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Diplomats caution that Iran nuclear talks in Vienna still need more time

Leaders of the G-7 group of nations reaffirm a commitment to stop the Islamic republic from building nuclear weapons

Iran's Governor to the International Atomic Energy Agency (IAEA), Kazem Gharib Abadi, leaves the 'Grand Hotel Vienna' where where closed-door nuclear talks take place in Vienna, Austria, June 12, 2021. (AP Photo/Florian Schroetter)
Iran's Governor to the International Atomic Energy Agency (IAEA), Kazem Gharib Abadi, leaves the 'Grand Hotel Vienna' where where closed-door nuclear talks take place in Vienna, Austria, June 12, 2021. (AP Photo/Florian Schroetter)

VIENNA — Diplomats from outside the European Union cautioned on Sunday that negotiations with Iran to salvage a landmark nuclear deal still need more time, as leaders of the Group of Seven wealthy nations reaffirmed a commitment to stop the Islamic republic from building nuclear weapons.

Iranian envoys held another round of negotiations with international delegations in Vienna, a day after EU coordinators suggested that differences over the 2015 accord limiting Iran’s nuclear activities had narrowed further. But Iranian Deputy Foreign Minister Abbas Araghchi told Iranian state media that he thought a deal was unlikely to emerge in the coming week. A diplomat from Russia also said more time was needed to work out details.

The Vienna meetings are aimed at rebuilding a nuclear containment agreement between Iran and major world powers that the Trump administration withdrew the United States from in 2018.

US President Joe Biden and other G-7 leaders expressed support for the Vienna process after a three-day summit in southwest England that ended Sunday. The G-7 nations are Canada, France, Germany, Italy, Japan, the United Kingdom, and the United States.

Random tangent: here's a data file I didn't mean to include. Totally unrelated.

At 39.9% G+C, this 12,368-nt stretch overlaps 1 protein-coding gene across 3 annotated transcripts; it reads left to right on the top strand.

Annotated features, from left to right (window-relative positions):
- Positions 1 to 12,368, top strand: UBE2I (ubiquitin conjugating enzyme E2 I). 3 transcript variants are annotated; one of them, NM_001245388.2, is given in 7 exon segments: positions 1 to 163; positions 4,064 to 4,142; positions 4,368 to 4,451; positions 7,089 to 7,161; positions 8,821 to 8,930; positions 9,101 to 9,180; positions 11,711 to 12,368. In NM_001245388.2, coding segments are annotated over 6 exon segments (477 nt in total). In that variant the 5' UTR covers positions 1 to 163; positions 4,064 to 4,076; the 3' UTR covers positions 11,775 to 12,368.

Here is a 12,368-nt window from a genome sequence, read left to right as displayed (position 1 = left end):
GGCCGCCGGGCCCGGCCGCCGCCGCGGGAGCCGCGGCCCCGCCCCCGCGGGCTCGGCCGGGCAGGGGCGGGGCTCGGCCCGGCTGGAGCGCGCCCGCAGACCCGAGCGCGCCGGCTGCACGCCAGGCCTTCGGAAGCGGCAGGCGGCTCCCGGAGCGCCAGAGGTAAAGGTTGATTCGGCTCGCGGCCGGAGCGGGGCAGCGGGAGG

Director General of the International Atomic Energy Agency, IAEA, Rafael Mariano Grossi from Argentina, addresses the media during a news conference behind plexiglass shields regarding the agency’s monitoring of Iran’s nuclear energy program at the International Center in Vienna, Austria, June 7, 2021. (AP Photo/Lisa Leutner)

“We are committed to ensuring that Iran will never develop a nuclear weapon,” the leaders said in a joint statement. “A restored and fully-implemented [nuclear deal] could also pave the way to further address regional and security concerns.”

A resolution would see Iran return to commitments made in 2015, aimed at making the development of a nuclear weapon impossible, in exchange for lighter US sanctions.

Sunday’s bilateral meetings followed joint negotiations held Saturday involving senior diplomats from China, Germany, France, Russia, and Britain. The United States was not directly involved.

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